Sometimes, especially in busy months like the end of the quarter, you might not get much of an orientation. Your delivery specialist might be a bit swamped in late March, June, September, and especially December. Tesla isn’t always great at customer communication, especially during busy times. Delivery specialists tend to be more communicative than the rest of the organization, though.

If you’re far away from a delivery center, or in a state that has weird dealership laws, during busy times of year, you might be offered the option of home delivery. In this case, Tesla comes to your house and delivers the car directly to you. Sometimes CEO Elon Musk does it himself (okay, don’t expect this to happen – you’re more likely to find him at the factory these days anyway).

When you take delivery, you’ll want to do a walkaround of the car and make sure that everything looks fine and there aren’t any scratches, misaligned panels, etc. There are delivery checklists online, but most of these are far too detailed and really unnecessary. Look for anything that would bother you and see if Tesla can fix it on the spot. If not, make a service appointment to have it fixed. This is more likely to be an issue with early production cars from new vehicle lines (though our very early Model 3 turned out fine).

tesla model 3 alabama hills test drive dirt road

If you feel like you didn’t get enough of an orientation, Tesla hosts new owner workshops periodically. Ask your delivery specialist for information on that. In your Tesla, you can also tap the “T” button at the top of the display, then tap Owner’s Manual. Or just google your questions, chances are someone in a Tesla fan community has asked and answered your question before.

Finally, if you want to use TeslaCam and Sentry mode, you’ll need to install a USB storage device. I use an SD reader and high endurance microSD card. Dashcams tend to chew up USB flash sticks with constant data writes. High-endurance cards are designed for dashcams/security systems so they will last longer.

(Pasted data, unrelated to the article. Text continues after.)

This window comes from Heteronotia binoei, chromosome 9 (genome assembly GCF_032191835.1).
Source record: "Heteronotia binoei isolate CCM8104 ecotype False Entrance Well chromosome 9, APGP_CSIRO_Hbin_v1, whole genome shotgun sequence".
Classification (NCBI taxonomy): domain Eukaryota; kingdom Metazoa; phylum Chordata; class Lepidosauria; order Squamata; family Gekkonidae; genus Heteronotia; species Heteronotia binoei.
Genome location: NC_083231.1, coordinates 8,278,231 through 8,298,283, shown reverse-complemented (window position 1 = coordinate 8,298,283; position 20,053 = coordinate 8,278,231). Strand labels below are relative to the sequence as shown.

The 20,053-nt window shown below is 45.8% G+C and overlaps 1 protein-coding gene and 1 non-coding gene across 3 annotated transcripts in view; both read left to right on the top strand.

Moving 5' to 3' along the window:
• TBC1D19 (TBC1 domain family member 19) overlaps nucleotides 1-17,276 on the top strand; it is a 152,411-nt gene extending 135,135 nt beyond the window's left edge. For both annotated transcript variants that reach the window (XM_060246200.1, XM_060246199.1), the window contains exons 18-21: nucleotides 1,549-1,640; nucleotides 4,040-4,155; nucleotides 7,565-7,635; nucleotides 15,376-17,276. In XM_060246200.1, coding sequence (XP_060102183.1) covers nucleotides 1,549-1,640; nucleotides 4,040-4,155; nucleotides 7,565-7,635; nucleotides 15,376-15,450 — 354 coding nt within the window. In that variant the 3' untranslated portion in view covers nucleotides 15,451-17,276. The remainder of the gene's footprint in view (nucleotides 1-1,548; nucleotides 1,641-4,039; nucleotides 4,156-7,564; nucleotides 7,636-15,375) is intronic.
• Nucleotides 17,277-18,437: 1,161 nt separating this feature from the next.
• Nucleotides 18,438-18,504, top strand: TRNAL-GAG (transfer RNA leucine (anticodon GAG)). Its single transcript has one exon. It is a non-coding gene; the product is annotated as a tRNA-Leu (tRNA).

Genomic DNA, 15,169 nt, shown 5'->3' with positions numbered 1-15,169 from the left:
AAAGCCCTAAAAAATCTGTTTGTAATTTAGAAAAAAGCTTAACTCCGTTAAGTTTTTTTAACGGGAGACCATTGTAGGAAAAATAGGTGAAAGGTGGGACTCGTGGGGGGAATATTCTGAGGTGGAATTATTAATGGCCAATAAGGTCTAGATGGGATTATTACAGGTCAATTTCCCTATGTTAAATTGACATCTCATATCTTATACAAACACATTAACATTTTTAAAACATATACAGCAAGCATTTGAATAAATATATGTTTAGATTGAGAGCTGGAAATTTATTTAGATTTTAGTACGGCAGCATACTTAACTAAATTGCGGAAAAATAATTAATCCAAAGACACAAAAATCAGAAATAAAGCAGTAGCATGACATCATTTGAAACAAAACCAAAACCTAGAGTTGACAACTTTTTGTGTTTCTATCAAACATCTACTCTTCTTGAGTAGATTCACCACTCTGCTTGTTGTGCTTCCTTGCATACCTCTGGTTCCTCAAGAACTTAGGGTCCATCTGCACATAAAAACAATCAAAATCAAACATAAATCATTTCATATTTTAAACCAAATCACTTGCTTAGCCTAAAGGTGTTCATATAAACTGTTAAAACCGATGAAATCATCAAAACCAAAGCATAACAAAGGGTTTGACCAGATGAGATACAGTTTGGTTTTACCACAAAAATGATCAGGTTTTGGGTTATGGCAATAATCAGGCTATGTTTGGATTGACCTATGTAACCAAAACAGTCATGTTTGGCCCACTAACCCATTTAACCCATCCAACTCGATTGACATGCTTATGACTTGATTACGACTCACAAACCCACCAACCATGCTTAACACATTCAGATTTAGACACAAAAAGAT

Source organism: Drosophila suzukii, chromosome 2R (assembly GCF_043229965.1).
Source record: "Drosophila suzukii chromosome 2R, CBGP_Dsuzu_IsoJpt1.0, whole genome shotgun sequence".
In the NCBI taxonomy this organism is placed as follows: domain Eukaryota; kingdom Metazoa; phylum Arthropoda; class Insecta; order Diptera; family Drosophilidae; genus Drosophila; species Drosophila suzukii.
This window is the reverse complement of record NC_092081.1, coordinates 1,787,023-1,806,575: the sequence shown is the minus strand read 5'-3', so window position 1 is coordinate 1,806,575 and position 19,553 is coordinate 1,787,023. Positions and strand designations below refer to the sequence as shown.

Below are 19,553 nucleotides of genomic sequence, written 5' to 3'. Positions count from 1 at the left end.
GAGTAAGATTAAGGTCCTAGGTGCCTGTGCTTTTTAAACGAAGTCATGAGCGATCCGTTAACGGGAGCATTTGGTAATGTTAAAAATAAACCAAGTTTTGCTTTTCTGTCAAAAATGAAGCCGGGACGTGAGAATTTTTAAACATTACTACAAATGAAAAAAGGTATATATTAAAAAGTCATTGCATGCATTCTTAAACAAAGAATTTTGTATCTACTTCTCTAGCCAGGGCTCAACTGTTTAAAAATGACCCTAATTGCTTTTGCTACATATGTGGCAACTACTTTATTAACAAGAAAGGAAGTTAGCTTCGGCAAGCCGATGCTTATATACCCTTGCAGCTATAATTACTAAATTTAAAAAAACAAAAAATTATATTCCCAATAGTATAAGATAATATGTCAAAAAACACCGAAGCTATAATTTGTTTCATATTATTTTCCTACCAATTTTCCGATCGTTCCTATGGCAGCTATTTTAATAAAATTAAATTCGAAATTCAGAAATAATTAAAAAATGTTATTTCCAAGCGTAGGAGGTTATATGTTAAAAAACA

How to buy non-Tesla electric cars

If you want to buy a non-Tesla electric car, the experience is similar to buying any car. Head to your local dealership, and hope that they don’t try to steer you away from an EV (be strong! don’t let them sell you a gas car!). Electrek maintains a list of EV purchase deals and EV lease deals, both of which can occasionally offer really deep discounts. Even if none are near you, you can take these to your local dealer and ask for a match.

Here are some links to get in touch with local dealers about some electric cars in the 2020 model year:

If this post helped you, you can use our Tesla referral code when ordering a new Model 3, S or X. You’ll get 1,000 free miles worth of supercharging if you do.

FTC: We use income earning auto affiliate links. More.

Stay up to date with the latest content by subscribing to Electrek on Google News. You’re reading Electrek— experts who break news about Tesla, electric vehicles, and green energy, day after day. Be sure to check out our homepage for all the latest news, and follow Electrek on Twitter, Facebook, and LinkedIn to stay in the loop. Don’t know where to start? Check out our YouTube channel for the latest reviews.



Avatar for Jameson Dow Jameson Dow

Jameson has been driving electric vehicles since 2009, and has been writing about them and about clean energy for since 2016.

You can contact him at